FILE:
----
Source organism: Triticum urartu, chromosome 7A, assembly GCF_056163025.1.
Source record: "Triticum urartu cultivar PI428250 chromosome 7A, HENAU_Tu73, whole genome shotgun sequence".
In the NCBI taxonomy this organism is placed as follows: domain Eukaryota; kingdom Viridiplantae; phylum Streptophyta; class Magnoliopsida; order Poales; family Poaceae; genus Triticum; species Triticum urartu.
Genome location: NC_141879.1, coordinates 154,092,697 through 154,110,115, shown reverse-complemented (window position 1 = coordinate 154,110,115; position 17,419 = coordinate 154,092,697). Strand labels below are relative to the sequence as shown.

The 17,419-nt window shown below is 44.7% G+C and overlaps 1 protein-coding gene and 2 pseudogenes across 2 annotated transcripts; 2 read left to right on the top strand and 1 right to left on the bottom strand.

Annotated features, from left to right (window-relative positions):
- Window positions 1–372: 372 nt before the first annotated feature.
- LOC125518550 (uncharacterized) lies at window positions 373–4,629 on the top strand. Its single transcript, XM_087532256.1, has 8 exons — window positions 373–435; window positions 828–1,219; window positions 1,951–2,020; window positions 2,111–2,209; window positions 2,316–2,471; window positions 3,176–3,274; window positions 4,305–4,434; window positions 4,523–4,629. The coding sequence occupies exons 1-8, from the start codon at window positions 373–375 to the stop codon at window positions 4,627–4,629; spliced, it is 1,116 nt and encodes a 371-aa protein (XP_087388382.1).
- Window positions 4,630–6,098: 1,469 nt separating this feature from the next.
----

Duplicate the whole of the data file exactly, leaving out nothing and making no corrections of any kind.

Source organism: Triticum urartu, chromosome 7A, assembly GCF_056163025.1.
Source record: "Triticum urartu cultivar PI428250 chromosome 7A, HENAU_Tu73, whole genome shotgun sequence".
In the NCBI taxonomy this organism is placed as follows: domain Eukaryota; kingdom Viridiplantae; phylum Streptophyta; class Magnoliopsida; order Poales; family Poaceae; genus Triticum; species Triticum urartu.
Genome location: NC_141879.1, coordinates 154,092,697 through 154,110,115, shown reverse-complemented (window position 1 = coordinate 154,110,115; position 17,419 = coordinate 154,092,697). Strand labels below are relative to the sequence as shown.

The 17,419-nt window shown below is 44.7% G+C and overlaps 1 protein-coding gene and 2 pseudogenes across 2 annotated transcripts; 2 read left to right on the top strand and 1 right to left on the bottom strand.

Annotated features, from left to right (window-relative positions):
- Window positions 1–372: 372 nt before the first annotated feature.
- LOC125518550 (uncharacterized) lies at window positions 373–4,629 on the top strand. Its single transcript, XM_087532256.1, has 8 exons — window positions 373–435; window positions 828–1,219; window positions 1,951–2,020; window positions 2,111–2,209; window positions 2,316–2,471; window positions 3,176–3,274; window positions 4,305–4,434; window positions 4,523–4,629. The coding sequence occupies exons 1-8, from the start codon at window positions 373–375 to the stop codon at window positions 4,627–4,629; spliced, it is 1,116 nt and encodes a 371-aa protein (XP_087388382.1).
- Window positions 4,630–6,098: 1,469 nt separating this feature from the next.